As far back as 2005, the city of Santa Monica promised a park to replace much of the parking lot of the Civic Auditorium. A messy planning process resulted in a soccer field being built, which was named “Belmar Park.” But, even after 24 years in Santa Monica that included two terms as an elected member of the Rent Control Board and active participation in civic affairs – including a former column in the city’s daily newspaper — I had no idea the significance of the name until my wife suggested we visit a historical exhibit installed on site. As we arrived one Saturday in May, a soccer game was underway. Parents looked on and shouted words of encouragement to what I remember being a racially diverse set of middle school-age boys. The teams boasted the fancier “soccer kits” worn by advanced level teams, with matching jerseys, shorts, and socks. We then turned our attention to roughly 20 informational, interpretive historical plaques surrounding the north and east sides of the field. I remember another interested party, a man dressed in work casual with an old-fashioned camera hanging from his neck. My wife and I slowly paced the area reading the plaques, which were slightly cool to the touch despite being warmed by the sun, with great interest and a level of surprise. They introduced us to people and a Santa Monica we never knew. The site where City Hall, the County Courthouse, the Civic Auditorium and the Rand Corporation now sit was once a prominent and thriving African American neighborhood called the Belmar Triangle. And it was systematically wiped from the map.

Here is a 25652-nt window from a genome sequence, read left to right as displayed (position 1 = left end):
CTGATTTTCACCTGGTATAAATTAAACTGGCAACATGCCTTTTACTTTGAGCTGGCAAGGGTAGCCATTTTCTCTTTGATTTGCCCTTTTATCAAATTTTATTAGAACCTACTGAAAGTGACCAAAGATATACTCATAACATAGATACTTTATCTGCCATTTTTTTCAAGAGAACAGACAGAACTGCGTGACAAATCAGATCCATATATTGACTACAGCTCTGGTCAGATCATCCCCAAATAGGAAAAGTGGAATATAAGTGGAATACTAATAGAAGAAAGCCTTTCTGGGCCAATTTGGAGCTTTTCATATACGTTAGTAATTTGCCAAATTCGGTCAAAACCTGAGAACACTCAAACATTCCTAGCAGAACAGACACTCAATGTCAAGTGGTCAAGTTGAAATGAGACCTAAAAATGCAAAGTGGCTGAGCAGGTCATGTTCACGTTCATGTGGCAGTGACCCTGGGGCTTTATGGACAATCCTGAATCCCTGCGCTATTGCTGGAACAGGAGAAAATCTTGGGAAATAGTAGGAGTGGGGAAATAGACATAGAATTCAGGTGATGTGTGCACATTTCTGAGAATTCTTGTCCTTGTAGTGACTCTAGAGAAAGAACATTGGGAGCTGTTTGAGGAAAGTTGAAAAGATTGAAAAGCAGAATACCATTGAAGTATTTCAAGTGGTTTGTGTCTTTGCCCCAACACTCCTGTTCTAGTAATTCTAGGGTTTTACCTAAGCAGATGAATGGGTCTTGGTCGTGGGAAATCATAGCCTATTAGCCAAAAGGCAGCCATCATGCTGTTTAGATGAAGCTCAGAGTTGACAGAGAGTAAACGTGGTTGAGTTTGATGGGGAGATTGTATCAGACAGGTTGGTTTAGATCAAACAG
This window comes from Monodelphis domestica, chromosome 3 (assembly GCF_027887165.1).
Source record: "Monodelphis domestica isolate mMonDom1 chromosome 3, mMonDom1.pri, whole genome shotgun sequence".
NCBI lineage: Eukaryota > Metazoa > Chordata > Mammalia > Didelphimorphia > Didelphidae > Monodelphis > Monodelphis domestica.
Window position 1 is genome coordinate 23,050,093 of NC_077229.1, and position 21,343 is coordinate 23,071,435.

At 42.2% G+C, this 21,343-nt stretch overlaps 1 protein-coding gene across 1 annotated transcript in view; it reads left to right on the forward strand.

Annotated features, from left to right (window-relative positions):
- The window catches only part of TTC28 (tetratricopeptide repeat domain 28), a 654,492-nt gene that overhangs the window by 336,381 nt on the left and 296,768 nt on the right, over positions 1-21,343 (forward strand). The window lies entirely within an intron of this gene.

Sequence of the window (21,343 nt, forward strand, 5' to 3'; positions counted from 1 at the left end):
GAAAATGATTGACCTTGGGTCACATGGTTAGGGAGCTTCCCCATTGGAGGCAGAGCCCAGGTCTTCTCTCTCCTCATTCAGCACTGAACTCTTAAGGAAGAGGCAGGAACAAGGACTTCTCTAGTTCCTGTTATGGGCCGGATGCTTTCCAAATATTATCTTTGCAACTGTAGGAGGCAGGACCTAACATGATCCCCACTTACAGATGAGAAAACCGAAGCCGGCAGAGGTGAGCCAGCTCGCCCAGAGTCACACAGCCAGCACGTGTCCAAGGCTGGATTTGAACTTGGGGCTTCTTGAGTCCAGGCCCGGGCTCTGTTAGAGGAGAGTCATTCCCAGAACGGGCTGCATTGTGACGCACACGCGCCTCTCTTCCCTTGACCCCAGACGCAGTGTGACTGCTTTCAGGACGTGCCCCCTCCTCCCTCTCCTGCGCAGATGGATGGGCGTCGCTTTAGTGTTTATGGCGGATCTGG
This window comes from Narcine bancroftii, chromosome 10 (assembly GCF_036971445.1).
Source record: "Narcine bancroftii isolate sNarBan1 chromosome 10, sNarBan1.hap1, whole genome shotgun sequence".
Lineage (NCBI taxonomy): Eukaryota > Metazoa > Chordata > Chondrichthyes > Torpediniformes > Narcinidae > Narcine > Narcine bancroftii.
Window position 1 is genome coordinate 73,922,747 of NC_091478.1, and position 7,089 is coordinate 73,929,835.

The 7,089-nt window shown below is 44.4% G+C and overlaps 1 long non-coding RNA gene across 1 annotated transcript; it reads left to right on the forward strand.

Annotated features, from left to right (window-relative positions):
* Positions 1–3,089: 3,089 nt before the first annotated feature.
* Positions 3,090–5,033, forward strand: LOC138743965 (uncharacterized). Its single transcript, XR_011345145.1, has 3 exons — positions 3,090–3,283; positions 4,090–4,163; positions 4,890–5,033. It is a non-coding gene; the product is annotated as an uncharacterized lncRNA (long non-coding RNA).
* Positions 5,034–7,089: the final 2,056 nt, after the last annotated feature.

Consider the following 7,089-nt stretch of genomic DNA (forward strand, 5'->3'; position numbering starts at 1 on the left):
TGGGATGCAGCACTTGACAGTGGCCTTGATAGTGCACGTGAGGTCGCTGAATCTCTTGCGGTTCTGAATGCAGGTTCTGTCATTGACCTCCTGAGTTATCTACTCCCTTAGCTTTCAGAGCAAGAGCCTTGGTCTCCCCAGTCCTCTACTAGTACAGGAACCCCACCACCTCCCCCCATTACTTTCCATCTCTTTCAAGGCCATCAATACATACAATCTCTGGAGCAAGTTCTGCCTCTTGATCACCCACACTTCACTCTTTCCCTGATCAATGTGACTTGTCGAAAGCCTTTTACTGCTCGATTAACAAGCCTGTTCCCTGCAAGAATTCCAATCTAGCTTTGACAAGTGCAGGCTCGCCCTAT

My feelings returned quickly to the awakening I experienced watching HBO’s “Watchmen” in 2019. The limited series’ opening act was a fictionalized depiction of the 1921 Tulsa Massacre, until then unknown to me and millions of Americans. Why hadn’t we been taught about this in schools?! How can I have been ignorant of this?! It brought on feelings of guilt and shame, and so did learning about the tragedy of Belmar. Just as I dove into researching the Tulsa Massacre following Watchmen, I decided to learn more about the Belmar Triangle and try and tell a small part of its story.